INTERVIEW: ‘The Illusionist’ producer Bob Last

Posted by · 6:44 pm · December 24th, 2010

It’s been over 10 months since I first reviewed Sylvain Chomet’s dazzling new animated feature “The Illusionist” at the Berlinale, and yet it only finds its way to US theaters tomorrow.

A more appropriate film to unwrap on Christmas morning, however, you could not ask for.  Both a loving tribute to the creative legacy of French comedian Jacques Tati and an iridescent valentine to the city of Edinburgh, Chomet’s latest is finally a heartbreaker independent of such associations, covering loneliness, disillusionment and renewal in its delicate tale of an outmoded music-hall magician who takes a naïve waif under his wing.

The crowning artistic glory of a robust year for animation, and among the best films of any stripe in 2010, “The Illusionist” has already taken Best Animated Feature honors from the New York Film Critics’ Circle, as well as a special award from the National Board of Review, a Golden Globe nod and a healthy haul of Annie Award nominations.  And in addition to Chomet himself, the man deservedly basking in the film’s success is its British producer Bob Last.

A former music supervisor turned animation specialist, Last first encountered Chomet at the 2003 Edinburgh Film Festival, where the director was presenting his (eventually Oscar-nominated) debut feature “The Triplets of Belleville.” It was a visit that would dramatically alter the course of his follow-up.

“Sylvain absolutely fell in love with Edinburgh then,” explains Last by phone from New York. “I remember one of the earliest conversations I had with him, he told me one of the things he loved about Edinburgh was the constant changing of the light. Of course, it’s one of those things that, if you live there, you’re not really aware of, but it’s very much the case. For making live-action movies, it’s a challenge, but for animation, it was an opportunity.”

Chomet’s fascination with the city led him to a new idea for an unfilmed Jacques Tati script he had been toying with since first crossing paths with the Tati estate, in order to license a film clip for “Triplets.” Where the original script had the titular illusionist moving eastwards from Paris in search of a more receptive audience for his old-fashioned magic trick, Chomet moved things literally in the opposite direction.

“Sylvain changed it to a journey west, very much inspired by his own original visit to Edinburgh. But it parallels the journey Tati wrote: one of the things we discovered, quite fortuitously, was that at the time the film is set, electricity was just beginning to come to the Scottish isles. So there’s an authenticity to that moment, essential to the early part of the movie, when at the very same moment that he finds a public who are not cynical about magic, the modern world begins to arrive there as well.”

It’s interesting that Last chooses to relate this anecdote, since “The Illusionist” itself exists in a kind of junction between old and new technologies: though widely lauded for the exquisite quality of its hand-drawn animation, there are some 21st-century components to its makeup too.

“It’s not about a battle between the computer and the pencil; it’s about performance and storytelling and directing, and using a hybrid of techniques to best serve that,” Last insists. “All of the character performances are hand-drawn in the traditional way: we certainly increased the market for pencils for three years! But then, a lot of the vehicles and props are 3D, and then rendered, of course, so they are seamless with the 2D character animation. And the environments, although all hand-drawn initially, were digitally painted.”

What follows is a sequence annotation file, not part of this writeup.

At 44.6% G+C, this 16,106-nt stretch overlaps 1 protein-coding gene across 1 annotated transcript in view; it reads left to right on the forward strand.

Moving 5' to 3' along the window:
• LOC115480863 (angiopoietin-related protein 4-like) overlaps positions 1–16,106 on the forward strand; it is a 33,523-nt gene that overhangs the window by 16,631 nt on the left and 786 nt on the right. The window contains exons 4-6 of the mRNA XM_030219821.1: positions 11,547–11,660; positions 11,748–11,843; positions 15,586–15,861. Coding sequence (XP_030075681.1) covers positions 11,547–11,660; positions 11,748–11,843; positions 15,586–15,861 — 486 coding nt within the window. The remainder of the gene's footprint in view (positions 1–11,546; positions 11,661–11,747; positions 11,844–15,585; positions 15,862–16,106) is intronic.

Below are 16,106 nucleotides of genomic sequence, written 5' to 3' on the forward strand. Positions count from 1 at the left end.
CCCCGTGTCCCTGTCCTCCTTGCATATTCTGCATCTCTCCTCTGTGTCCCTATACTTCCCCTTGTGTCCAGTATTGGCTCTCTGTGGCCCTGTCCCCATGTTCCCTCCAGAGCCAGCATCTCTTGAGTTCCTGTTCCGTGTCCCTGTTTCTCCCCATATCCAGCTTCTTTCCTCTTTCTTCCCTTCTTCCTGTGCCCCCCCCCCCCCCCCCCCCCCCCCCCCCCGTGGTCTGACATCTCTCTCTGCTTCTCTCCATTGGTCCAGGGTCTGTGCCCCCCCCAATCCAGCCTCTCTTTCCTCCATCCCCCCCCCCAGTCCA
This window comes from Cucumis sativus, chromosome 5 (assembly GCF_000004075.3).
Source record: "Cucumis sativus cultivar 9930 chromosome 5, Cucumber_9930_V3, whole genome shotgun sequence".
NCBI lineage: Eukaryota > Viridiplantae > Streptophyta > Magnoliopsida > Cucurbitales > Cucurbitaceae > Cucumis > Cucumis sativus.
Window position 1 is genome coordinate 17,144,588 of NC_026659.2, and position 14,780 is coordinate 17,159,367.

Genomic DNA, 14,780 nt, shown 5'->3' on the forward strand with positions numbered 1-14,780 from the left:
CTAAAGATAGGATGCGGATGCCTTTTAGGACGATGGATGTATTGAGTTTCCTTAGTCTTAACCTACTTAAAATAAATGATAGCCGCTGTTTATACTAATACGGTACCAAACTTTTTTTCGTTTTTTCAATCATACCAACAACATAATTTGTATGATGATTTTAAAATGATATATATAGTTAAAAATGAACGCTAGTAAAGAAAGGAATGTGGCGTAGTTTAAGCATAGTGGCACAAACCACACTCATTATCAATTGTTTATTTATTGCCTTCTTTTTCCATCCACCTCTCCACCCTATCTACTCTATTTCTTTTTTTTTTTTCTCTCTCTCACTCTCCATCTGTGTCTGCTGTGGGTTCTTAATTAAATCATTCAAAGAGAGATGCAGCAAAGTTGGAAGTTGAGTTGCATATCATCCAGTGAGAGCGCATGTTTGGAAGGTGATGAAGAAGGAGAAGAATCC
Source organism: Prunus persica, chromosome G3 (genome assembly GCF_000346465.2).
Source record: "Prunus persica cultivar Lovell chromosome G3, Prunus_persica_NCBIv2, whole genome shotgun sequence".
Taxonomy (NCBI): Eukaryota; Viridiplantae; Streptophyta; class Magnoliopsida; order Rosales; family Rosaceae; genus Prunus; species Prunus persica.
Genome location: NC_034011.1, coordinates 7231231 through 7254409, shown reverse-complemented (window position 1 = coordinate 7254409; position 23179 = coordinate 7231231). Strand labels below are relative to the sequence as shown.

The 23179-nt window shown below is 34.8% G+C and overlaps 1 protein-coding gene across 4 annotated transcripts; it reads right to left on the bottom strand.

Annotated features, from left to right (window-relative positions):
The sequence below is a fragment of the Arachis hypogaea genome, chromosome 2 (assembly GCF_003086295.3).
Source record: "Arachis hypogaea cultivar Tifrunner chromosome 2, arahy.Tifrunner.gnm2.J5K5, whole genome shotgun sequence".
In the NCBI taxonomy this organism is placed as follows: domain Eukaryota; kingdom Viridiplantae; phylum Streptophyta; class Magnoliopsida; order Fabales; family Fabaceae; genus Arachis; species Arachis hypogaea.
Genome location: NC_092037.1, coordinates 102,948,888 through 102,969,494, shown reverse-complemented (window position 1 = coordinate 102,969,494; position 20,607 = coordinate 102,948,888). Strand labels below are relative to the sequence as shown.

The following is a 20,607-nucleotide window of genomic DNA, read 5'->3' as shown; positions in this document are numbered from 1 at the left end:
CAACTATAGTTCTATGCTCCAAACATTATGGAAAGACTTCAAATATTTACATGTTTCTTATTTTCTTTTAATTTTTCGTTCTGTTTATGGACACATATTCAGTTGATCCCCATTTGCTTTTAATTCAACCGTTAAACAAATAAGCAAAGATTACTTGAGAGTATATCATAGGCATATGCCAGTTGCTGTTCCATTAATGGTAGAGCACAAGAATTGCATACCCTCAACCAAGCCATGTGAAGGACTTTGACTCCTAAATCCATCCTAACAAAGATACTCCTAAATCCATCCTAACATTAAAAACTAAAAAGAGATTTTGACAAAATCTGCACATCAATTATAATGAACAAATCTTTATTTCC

Last and Chomet set up studio in the heart of Edinburgh itself, with over 100 international animators across various units working to bring the director’s intricate vision of the city to life – Last proudly points out that many of the animators would walk to work every day through locations they would eventually wind up animating. “The level of detail is almost hallucinogenic in its intensity, in a way, if you know these places,” he says. “I’m sure it did, in the end, contribute something to the intensity of the movie that everyone was living and working in that environment. And then the Edinburgh weather is kind of the star of the movie.”

Of course, the film is very nearly as much an aural treat as a visual one: given his background in the music side of the business, Last worked closely with Chomet on the film’s highly distinctive score. “I was very supportive of Sylvain scoring the movie,” he explains. “There had been some discussions early on of whether it might be some other kind of score, but I was adamant that it needed a kind of delicacy, that a more overbearing score would ruin the film, and was confident that Sylvain had the ear to generate that. He’s relatively untutored as a composer, but in this case, that brings a kind of clarity to his musical vision which is exactly right for the picture.”

Although the film has been widely pegged as a throwback to a purer form of animation, Last feels unthreatened by the technological advances being made by the big boys of the medium, instead seeing them all as having a place in a current “golden age” for animation.

“Of course, everyone will tell you that it’s never been more difficult to get anything made,” he laughs ruefully. “But in many ways, the work of the big studios — Pixar and DreamWorks in particular — has been a vital part of creating that bigger space for us all, in which it suddenly seems a less crazy idea to make the kind of movie we set out to make with Sylvain. Or ‘Waltz With Bashir,’ or ‘Persepolis.’ We’re now in an environment where suddenly, animation is a valid tool for any film.”

We’re certainly grateful that the medium has expanded to the point where finely-wrought art cinema like this can exist alongside broader but highly satisfying blockbusters like “Toy Story 3”; as US audiences seek out the smaller film for themselves on Christmas Day, Last is keen to stress that the difference between them isn’t so vast.